Common side effects of drug abuse on users’ health

Common side effects of drug abuse on users’ health

What is drugs?

A drug is any substance that causes a change in a users’ physiology or psychology when consumed. Drugs are chemicals that affect the body and brain. Today, more than 7 million people suffer from illicit drug disorder, and one in four deaths results from illicit drug use.

What are the types of drugs?

Drugs generally affect how users’ think, feel and behave. The three main types of drugs are depressants, hallucinogens and stimulants.

Depressants: These category of drug slow or ‘depress’ the function of the central nervous system. They slow the messages going to and from the brain. In small quantities, depressants can cause a person to feel relaxed and less inhibited. In large amounts they may cause vomiting, unconsciousness and death.

Depressants affect users’ concentration and coordination, and generally slow down the ability to respond to situations. It is important to not operate heavy machinery while taking depressants. Examples of depressants include Alcohol, Cannabis, GHB, opiates (heroin, morphine, codeine) and benzodiazepines (minor tranquillizers).

Hallucinogens: These distort the sense of reality. Users may see or hear things that are not really there, or see things in a distorted way. Other effects can include emotional and psychological euphoria, jaw clenching, panic, paranoia, gastric upset and nausea. Ketamine, LSD, PCP, ‘magic mushrooms’ and cannabis are examples of hallucinogens.

Stimulants:  Stimulants speed or ‘stimulate’ the central nervous system. They speed up messaging to and from the brain, and this can cause increased heart rate, blood pressure and body temperature, reduced appetite, agitation and sleeplessness.

In large amounts stimulants may cause anxiety, panic, seizures, stomach cramps and paranoia. Examples of stimulants include caffeine, nicotine, amphetamines (speed and Ice), cocaine and ecstasy (MDMA).

Effects of drugs

Drug use can have a wide range of short- and long-term, direct and indirect effects. These effects often depend on the specific drug or drugs used, how they are taken, how much is taken, the person’s health, and other factors.

Short-term effects: These can range from changes in appetite, wakefulness, heart rate, blood pressure, heart attack, stroke, psychosis, overdose, and even death. These health effects may occur after just one use.

Longer-term effects: Long term effects can include heart or lung disease, cancer, mental illness, HIV/AIDS, hepatitis, and others. Long-term drug use can also lead to addiction. Drug addiction is a brain disorder. Not everyone who uses drugs will become addicted, but for some, drug use can change how certain brain circuits work. These brain changes interfere with how people experience normal pleasures in life such as food and sex, their ability to control their stress level, their decision-making, their ability to learn and remember, etc. These changes make it much more difficult for someone to stop taking the drug even when it’s having negative effects on their life and they want to quit.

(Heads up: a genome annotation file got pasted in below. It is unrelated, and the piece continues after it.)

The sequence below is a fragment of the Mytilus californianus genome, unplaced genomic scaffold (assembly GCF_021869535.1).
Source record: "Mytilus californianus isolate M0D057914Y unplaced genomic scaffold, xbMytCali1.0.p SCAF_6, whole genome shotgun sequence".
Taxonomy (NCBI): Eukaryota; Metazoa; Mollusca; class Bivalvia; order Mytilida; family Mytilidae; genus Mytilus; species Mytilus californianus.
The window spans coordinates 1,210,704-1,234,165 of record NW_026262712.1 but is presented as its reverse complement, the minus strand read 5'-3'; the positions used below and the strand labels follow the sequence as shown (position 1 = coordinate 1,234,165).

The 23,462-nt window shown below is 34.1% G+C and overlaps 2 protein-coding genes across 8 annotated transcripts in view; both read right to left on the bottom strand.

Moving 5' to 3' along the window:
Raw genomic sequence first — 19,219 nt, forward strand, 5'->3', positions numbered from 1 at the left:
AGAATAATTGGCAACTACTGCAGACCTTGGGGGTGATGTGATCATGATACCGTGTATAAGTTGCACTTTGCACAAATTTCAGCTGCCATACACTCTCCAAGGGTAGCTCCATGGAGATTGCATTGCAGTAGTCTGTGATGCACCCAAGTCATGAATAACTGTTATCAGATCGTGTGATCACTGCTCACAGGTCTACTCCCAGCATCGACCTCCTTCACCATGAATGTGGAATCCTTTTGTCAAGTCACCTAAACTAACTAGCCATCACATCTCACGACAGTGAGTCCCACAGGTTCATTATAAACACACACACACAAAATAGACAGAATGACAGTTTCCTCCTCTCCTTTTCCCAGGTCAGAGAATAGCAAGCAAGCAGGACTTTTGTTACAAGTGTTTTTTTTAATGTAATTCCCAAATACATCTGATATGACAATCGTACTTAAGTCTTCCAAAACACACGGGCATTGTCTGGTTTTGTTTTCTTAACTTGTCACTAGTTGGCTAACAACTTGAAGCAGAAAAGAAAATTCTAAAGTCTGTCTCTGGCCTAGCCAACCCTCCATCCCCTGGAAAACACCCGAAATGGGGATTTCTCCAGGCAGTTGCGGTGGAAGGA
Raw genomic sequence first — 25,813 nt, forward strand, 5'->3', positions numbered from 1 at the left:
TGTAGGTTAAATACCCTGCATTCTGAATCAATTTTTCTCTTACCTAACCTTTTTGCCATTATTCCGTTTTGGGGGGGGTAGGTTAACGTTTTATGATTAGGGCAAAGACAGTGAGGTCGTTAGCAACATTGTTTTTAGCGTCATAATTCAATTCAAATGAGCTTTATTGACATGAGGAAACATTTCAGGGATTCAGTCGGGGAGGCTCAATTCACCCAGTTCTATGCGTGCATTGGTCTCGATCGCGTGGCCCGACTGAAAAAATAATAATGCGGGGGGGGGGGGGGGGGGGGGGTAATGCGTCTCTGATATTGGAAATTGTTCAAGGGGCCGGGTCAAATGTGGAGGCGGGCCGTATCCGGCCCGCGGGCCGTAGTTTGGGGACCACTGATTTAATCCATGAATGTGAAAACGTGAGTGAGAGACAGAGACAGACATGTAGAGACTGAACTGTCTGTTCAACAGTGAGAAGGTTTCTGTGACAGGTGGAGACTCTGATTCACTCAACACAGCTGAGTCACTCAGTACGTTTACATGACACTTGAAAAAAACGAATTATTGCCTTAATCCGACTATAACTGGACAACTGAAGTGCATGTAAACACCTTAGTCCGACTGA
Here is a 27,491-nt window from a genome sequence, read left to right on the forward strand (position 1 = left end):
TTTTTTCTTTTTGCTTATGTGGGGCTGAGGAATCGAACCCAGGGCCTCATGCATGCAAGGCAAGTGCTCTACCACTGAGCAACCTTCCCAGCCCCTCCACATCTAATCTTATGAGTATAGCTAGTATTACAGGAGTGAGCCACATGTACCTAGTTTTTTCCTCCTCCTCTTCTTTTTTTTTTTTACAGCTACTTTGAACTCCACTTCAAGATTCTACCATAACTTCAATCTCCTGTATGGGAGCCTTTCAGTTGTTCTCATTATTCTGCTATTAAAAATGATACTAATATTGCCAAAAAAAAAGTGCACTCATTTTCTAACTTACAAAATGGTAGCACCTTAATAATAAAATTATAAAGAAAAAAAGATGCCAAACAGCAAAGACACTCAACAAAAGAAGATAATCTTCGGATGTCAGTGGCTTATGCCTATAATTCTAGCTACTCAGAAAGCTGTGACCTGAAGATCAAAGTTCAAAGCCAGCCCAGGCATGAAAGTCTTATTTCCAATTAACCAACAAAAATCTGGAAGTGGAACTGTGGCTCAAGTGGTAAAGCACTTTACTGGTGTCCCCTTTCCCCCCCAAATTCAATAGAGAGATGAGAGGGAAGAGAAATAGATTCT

Drug use can also have indirect effects on both the people who are taking drugs and on those around them. This can include affecting a person’s nutrition; sleep; decision-making and impulsivity; and risk for trauma, violence, injury, and communicable diseases. Drug use can also affect babies born to women who use drugs while pregnant. Broader negative outcomes may be seen in education level, employment, housing, relationships, and criminal justice involvement.

EFFECTS OF DRUG ADDICTION ON THE BRAIN (Mental health)

All drugs–nicotine, cocaine, marijuana and others–affect the brain’s “reward” circuit. This area of the brain affects instinct and mood. Drugs target this system, which causes large amounts of dopamine—a brain chemical that helps regulate emotions and feelings of pleasure—to flood the brain. This flood of dopamine is what causes a “high.” It’s one of the main causes of drug addiction.

Although initial drug use may be voluntary, drugs can alter brain chemistry. This can actually change how the brain performs and interfere with a person’s ability to make choices. It can lead to intense cravings and compulsive drug use. Over time, this behavior can turn into a substance dependency or drug and alcohol addiction

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